How Kiosks Could Help Deaf, Foreign Language Customers at Restaurants

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How Kiosks Could Help Deaf, Foreign Language Customers at Restaurants

02/23/2017
Looking for a simple lunch, a deaf woman recently went into an Alabama restaurant and jotted down her order on a piece of paper. The waiter hustled the request to the kitchen, where the cooks tried to decipher the woman's handwriting. But when the sandwich was delivered, it contained tomatoes, which she had said in writing she did not want. Frustrated, the woman went back-and-forth with the waiter for a few minutes to explain exactly what she wanted. The sandwich ended up having to be remade.
 
The inability of restaurants to communicate effectively with all customers both threatens to hurt their businesses and serves as an opportunity to generate additional revenue. But what might seem like an operational hurdle actually can be an easy fix with long-term financial benefits.
 
Self-ordering kiosks featuring capabilities such as sign language and foreign language translations allow people with conversational difficulties to communicate more easily represent solutions that minimize order errors and strengthen the customer experience. Such technology would enable restaurants to cater to a different segment of the population – scores of people who struggle with basic communication, not only those who are deaf.
 
Implementing kiosk solutions could also provide an easy avenue for ordering for those with physical impairments, brain injuries and mental disabilities. It could also benefit for those with communication problems who also suffer food allergies, to ensure their messages or notes aren’t misunderstood.
 
About 54 million Americans have some sort of disability, reports the ADA National Network. Of those some 15 percent of Americans – roughly 49 million people, based on U.S. Census Bureau statistics – are deaf or hard of hearing, according to the National Institute of Deafness and Other Communication Disorders (NIDCD).
 
The Americans with Disabilities Act, passed in 1990, requires restaurants to accommodate those with disabilities of all types. So when it comes to accommodating diners with mental and physical challenges, the ADA National Network recommends that restaurants not only make their facilities accessible to all, but also the ability to order, purchase and enjoy a meal as freely as any able person.
 
One of the tools expected to be key in better connecting restaurants with diners is a unique kiosk by the name of “OubliÉ” recently released from Juke Slot. With the ability to display on a counter or in an upright stand, OubliÉ have the ability to function as a normal self-ordering kiosk as well as cater to deaf, hard of hearing, blind and those who speak a foreign language.
 
Its Android-based software is customizable, meaning restaurateurs can tailor the interface to their – and their customers’ – needs. For example, a restaurant not only can display its full menu on the screen, but also can allow customers to modify meals to their liking. The device’s versatility positions it as a key solution in how business is conducted effectively and efficiently in a host of applications. At high-traffic times, kiosks can be used to allow customers to order and pay on demand, creating shorter line waits.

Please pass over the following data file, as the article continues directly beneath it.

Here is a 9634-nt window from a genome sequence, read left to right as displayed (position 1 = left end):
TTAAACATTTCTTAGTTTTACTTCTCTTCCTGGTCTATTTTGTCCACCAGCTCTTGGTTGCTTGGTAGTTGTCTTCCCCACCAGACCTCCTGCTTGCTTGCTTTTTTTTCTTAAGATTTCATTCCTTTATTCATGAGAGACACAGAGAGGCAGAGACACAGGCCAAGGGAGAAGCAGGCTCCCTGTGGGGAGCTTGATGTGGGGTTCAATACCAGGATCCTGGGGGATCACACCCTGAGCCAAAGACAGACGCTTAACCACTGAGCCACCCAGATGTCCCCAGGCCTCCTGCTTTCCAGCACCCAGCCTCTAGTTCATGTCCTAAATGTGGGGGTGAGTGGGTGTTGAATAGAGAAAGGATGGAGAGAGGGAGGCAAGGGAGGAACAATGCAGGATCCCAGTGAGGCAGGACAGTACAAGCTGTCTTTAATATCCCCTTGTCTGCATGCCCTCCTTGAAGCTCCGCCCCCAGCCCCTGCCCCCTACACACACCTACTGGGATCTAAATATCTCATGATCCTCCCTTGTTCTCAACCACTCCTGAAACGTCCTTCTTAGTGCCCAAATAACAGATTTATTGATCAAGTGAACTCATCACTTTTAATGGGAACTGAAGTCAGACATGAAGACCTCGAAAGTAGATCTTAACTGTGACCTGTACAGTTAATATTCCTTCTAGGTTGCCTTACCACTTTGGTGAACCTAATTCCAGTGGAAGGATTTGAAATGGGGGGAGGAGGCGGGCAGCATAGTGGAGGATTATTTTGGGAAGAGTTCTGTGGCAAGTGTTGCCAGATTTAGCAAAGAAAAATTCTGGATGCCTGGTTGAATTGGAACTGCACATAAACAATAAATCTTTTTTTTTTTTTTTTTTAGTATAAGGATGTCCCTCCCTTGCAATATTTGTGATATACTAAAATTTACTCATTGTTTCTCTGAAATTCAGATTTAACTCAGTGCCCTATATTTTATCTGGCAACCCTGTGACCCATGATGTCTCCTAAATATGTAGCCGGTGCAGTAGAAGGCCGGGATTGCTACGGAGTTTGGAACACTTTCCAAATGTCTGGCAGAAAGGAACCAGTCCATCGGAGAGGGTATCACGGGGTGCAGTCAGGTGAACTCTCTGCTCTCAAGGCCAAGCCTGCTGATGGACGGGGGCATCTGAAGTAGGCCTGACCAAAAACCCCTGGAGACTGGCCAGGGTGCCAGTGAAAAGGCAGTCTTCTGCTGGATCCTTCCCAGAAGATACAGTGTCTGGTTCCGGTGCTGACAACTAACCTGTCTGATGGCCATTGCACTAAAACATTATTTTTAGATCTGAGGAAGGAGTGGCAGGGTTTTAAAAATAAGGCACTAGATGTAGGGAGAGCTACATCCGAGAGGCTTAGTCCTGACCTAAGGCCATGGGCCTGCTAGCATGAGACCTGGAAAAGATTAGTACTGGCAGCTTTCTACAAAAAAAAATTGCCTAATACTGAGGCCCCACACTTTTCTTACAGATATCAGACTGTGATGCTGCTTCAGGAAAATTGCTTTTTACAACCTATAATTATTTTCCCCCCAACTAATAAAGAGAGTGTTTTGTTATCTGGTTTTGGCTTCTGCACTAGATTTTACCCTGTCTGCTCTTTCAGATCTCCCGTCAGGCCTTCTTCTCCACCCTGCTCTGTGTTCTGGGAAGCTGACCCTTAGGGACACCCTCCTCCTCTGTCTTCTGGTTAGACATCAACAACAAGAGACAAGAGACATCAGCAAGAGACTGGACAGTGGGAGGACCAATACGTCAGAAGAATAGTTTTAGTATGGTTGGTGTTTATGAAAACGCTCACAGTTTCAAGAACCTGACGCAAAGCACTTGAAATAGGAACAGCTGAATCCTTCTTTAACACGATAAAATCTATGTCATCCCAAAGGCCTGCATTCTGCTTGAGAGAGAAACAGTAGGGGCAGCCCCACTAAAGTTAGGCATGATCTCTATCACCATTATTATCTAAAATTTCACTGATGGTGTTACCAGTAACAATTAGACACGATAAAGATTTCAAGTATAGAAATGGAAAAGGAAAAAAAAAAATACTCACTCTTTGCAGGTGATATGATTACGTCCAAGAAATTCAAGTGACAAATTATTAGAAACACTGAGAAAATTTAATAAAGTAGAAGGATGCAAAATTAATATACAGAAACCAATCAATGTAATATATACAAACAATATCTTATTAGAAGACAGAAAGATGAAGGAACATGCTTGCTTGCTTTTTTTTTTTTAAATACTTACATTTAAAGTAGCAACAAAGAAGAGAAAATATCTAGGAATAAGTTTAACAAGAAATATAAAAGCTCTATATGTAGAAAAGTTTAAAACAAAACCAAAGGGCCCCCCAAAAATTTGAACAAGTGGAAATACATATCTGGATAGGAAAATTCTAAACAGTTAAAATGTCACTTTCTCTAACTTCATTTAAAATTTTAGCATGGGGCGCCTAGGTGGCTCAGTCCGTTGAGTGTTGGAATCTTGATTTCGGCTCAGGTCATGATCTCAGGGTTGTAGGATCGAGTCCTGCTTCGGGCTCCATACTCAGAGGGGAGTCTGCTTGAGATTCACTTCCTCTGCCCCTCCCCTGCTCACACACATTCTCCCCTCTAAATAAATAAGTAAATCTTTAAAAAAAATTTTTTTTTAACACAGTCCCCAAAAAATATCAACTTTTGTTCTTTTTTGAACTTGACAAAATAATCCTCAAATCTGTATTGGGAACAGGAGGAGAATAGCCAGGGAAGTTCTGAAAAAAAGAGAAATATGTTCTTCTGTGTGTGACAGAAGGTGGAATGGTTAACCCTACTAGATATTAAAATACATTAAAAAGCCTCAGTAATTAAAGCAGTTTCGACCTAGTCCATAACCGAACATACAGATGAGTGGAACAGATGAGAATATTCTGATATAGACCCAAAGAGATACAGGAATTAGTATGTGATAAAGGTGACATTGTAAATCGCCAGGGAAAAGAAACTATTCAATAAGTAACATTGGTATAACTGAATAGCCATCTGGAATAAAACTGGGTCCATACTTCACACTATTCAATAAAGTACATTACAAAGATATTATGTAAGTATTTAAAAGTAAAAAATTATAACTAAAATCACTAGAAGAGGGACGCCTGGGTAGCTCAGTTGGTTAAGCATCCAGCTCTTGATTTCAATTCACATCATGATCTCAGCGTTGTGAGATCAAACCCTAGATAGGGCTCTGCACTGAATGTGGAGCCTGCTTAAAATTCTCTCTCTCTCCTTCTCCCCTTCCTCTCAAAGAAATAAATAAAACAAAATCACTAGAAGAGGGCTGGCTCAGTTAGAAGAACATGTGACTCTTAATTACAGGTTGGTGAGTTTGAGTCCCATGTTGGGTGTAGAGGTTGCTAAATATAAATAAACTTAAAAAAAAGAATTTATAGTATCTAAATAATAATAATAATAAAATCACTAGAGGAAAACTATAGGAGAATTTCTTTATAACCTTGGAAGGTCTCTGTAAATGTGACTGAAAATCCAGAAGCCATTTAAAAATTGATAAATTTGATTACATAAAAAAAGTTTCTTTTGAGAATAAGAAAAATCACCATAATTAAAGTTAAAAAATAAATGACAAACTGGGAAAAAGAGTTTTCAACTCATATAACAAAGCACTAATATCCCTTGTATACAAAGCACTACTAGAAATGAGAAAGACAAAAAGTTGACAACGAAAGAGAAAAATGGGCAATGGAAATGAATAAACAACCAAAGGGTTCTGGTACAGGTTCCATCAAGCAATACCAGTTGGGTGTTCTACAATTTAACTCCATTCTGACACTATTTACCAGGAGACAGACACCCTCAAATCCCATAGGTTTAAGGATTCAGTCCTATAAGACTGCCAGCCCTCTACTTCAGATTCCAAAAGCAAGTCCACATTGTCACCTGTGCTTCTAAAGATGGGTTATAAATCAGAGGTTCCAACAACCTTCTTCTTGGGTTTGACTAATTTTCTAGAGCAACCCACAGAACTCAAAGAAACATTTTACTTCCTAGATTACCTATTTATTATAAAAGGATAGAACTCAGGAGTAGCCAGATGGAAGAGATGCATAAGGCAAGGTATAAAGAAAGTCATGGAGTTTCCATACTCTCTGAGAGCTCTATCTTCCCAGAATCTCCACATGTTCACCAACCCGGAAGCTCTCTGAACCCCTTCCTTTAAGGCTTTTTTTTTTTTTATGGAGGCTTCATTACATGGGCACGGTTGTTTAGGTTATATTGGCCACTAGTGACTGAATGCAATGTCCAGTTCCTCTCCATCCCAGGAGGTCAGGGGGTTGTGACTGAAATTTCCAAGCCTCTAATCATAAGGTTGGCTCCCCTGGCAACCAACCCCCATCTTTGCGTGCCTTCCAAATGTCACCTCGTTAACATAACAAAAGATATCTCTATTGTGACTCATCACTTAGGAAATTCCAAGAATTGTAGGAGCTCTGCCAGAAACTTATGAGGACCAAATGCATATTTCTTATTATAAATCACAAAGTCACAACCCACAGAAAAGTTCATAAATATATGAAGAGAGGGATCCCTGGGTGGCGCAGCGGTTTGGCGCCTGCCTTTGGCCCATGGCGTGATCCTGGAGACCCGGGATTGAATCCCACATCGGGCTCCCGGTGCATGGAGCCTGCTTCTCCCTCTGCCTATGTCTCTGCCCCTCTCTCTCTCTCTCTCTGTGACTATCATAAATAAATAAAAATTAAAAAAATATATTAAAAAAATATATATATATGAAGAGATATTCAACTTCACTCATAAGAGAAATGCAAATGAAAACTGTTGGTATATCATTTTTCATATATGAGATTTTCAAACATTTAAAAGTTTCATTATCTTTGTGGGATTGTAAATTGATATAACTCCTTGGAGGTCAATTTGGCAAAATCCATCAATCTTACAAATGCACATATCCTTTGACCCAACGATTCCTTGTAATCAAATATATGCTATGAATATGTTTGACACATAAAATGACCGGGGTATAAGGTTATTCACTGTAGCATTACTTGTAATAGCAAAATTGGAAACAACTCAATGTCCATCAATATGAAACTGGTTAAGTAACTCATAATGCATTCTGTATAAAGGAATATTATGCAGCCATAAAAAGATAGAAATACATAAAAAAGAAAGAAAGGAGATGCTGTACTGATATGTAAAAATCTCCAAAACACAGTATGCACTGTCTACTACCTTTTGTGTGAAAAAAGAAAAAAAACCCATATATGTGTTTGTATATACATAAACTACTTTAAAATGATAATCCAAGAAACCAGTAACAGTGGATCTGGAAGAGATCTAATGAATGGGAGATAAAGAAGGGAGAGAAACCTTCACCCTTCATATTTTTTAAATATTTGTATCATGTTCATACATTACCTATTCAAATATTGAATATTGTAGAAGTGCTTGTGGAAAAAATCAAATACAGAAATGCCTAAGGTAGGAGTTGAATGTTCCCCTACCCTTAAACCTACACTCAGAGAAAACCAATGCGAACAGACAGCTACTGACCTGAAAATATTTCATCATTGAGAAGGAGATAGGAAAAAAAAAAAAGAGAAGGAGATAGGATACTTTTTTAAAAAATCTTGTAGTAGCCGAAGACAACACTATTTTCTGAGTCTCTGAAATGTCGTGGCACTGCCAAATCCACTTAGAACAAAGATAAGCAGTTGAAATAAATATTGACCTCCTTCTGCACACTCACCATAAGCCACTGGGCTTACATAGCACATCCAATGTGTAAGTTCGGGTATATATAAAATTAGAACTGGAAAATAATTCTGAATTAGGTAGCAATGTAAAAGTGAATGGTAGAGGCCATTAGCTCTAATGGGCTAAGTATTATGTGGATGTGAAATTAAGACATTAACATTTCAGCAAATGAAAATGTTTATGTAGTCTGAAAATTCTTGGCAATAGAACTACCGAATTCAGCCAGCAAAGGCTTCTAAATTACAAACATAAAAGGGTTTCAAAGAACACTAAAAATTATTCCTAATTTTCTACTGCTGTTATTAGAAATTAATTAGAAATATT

Tailoring the units to overcome communications barriers only increases the machines’ impact and value. The deaf woman at the Alabama restaurant indicated after her incorrect order that a kiosk would’ve prevented problems.
 
Realizing the need to deploy a machine that enables users of all types and capabilities to use it easily, Juke Slot is developing a patent interface that specifically provides the deaf and hard of hearing a more inviting experience. Juke Slot’s ADA compliant software enables users to change the interface language to sign language, including a virtual avatar translating all customer selections in ASL.
 
Unfortunately, communicating through writing isn’t always a viable option. Many who are deaf read at a third-grade level, said Emily Ann Friedberg, an agriculture teacher with the Atlanta Area School for the Deaf. And many only write at a fourth-grade level.
 
Juke Slot has partnered with the Atlanta Area School for the Deaf to survey and work with individuals in that organization to provide feedback to Juke Slot as it deploys its software ordering system. The goal is to ensure the interface continually meets those users’ needs.
 
The technology could bridge a long-standing communications gap within the restaurant industry, said Jimmy Peterson, executive director of the Georgia Center of the Deaf and Hard of Hearing.
 
Peterson, who is deaf, has quickly become a fan of kiosks that, he said, provides convenience in ordering and confidence that his experience will be satisfactory. He recalled going to an Atlanta McDonald’s last week, which didn’t have kiosks. So he wrote down his order, and handed it to the person at the counter. When he received his food, the order was wrong and he was overcharged. He complained to the manager, but the manager became upset that Peterson hadn’t been quick enough in placing his order and that caused issues in the fulfillment process.
 
“That’s a pretty common mishap,” Peterson said.
 
Kiosks with the sort of interface Juke Slot plans to implement could not only prevent mistakes, but also increase business by building relationships with new clientele, Peterson said.
 
“It’s so easy; very easy and very efficient,” Peterson said of restaurant kiosks. “If I order something, I normally write it down or text it. With the kiosk, there’s a screen where I can view sign language from an avatar when ordering. I can catch what they’re doing, and it means less mistakes being made when I order.”